681 F2d 736 Malloy II v. Purvis

681 F.2d 736

Arthur Brennan MALLOY, II, Petitioner,
Thomas PURVIS, et al., Respondents.

No. 81-7314.

United States Court of Appeals,
Eleventh Circuit.

July 29, 1982.

Armbrecht, Jackson, Demouy, Crowe, Holmes & Reeves, Grover E. Asmus, II, Mobile, Ala., (Court-appointed), for petitioner.

Elizabeth Ann Evans, Asst. Atty. Gen., Montgomery, Ala., for respondents.

Appeal from the United States District Court for the Southern District of Alabama.

Before WISDOM*, RONEY and HATCHETT, Circuit Judges.

HATCHETT, Circuit Judge:

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We must determine whether the blemish on one's record resulting from one conviction is enough of a collateral consequence to prevent a habeas corpus petition from being moot, where the petitioner is not in custody, and where the petitioner has multiple convictions. Finding that such a blemish is not a collateral consequence, we affirm.


Arthur Brennan Malloy, II, appeals the dismissal of his habeas corpus petition, 28 U.S.C.A. § 2254, which alleged that his 1977 conviction for forgery was unconstitutionally imposed. In 1975, Mobile County, Alabama, authorities arrested and arraigned Malloy on forgery charges. While out on bail pending trial, he was imprisoned for a parole violation. While imprisoned, the sheriff of Mobile County issued a detainer to the authorities holding Malloy requesting that Malloy be turned over to the sheriff for trial on the forgery charge upon completion of the imprisonment for the parole violation. On March 27, 1976, the day when Malloy was due to be released from custody under the parole violation charge, prison officials and Malloy attempted to honor the detainer. Their efforts were rebuffed by officials from the sheriff's office who indicated that Malloy was not to be detained. Accordingly, the prison officials released Malloy from custody without the detainer being served. Later, he was incarcerated in another Alabama penal institution on charges completely unrelated to the 1975 forgery charge. During this period of confinement, the detainer issued by the Mobile County Sheriff's Office was served. On March 29, 1977, Malloy was tried for forgery, found guilty, and sentenced to four years imprisonment.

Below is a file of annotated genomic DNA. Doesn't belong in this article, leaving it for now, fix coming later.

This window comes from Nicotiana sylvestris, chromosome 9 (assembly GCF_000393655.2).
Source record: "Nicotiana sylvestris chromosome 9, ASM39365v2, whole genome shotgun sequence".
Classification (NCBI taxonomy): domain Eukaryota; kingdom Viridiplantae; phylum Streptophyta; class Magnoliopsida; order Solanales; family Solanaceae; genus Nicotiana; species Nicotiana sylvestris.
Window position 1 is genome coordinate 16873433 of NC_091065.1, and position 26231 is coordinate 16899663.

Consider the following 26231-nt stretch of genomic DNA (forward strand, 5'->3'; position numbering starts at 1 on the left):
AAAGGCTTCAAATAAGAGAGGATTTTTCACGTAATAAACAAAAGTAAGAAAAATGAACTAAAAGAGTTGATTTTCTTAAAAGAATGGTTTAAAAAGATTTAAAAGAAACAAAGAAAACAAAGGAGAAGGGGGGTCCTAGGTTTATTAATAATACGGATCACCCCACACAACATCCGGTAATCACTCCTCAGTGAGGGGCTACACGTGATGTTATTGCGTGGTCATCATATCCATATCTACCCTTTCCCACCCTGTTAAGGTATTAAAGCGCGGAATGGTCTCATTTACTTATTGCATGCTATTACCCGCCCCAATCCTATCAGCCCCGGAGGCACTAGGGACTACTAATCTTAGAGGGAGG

While serving the four-year sentence, Malloy filed this habeas petition in the United States District Court for the Southern District of Alabama, arguing that his conviction was illegal because of the Mobile County Sheriff's failure to act on the detainer. The respondents moved to dismiss the action and the district court, considering the motions to dismiss as motions for summary judgment, entered summary judgment in their favor and dismissed Malloy's petition on the grounds that the material facts were essentially undisputed and that Malloy's claim was frivolous. Malloy appealed this judgment and on June 11, 1979, the former Fifth Circuit summarily vacated the judgment of the district court and remanded the case for determination on the merits. During pendency of the appeal to the former Fifth Circuit, the court placed Malloy on parole, and on November 18, 1979, he was discharged from sentence and parole with respect to the conviction under attack in this proceeding. In May, 1980, the respondents filed another motion to dismiss asserting that Malloy's release from sentence and parole in November, 1979, rendered his petition moot. The trial court referred the matter to a magistrate who recommended that the petition be dismissed because the forgery conviction added no collateral consequences to those already burdening Malloy as a result of his prior convictions for offenses involving moral turpitude. The district court adopted the recommendation of the magistrate and this appeal followed.


Our task is to decide whether a habeas corpus petitioner's unconditional release from state custody renders the petition moot where no consequences collateral to the conviction under attack cause the petitioner to suffer the loss of any civil liberties not previously deprived of as a result of prior convictions. Unlike the circumstances normally presented in a case of this nature, the substantial issue here is not whether Malloy has satisfied the "in custody" requirement necessary to establish federal jurisdiction under section 2254(d). Cf. Sinclair v. Blackburn, 599 F.2d 673 (5th Cir. 1979) (in custody requirement, not mootness, is the substantial issue in such cases). At the time of the petition's filing, Malloy was confined in the Staton Correctional Center, Elmore, Alabama. Thus, the statutory scheme has been complied with and Malloy's unconditional release from custody while his appeal of the district court's first dismissal was pending does not defeat the jurisdiction previously established. Carafas v. LaVallee, 391 U.S. 234, 88 S.Ct. 1556, 20 L.Ed.2d 554 (1968). We focus our concern, therefore, on the question of mootness.1